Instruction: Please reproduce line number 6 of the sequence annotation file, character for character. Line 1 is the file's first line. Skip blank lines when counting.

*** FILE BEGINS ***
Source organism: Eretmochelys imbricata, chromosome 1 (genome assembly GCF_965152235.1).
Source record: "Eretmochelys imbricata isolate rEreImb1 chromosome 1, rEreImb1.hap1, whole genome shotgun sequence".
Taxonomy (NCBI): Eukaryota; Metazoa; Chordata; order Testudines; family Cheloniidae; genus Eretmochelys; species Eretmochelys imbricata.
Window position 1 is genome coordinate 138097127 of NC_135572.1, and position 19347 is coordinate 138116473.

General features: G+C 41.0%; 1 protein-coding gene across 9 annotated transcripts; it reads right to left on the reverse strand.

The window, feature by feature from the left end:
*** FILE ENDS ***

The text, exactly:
The window, feature by feature from the left end: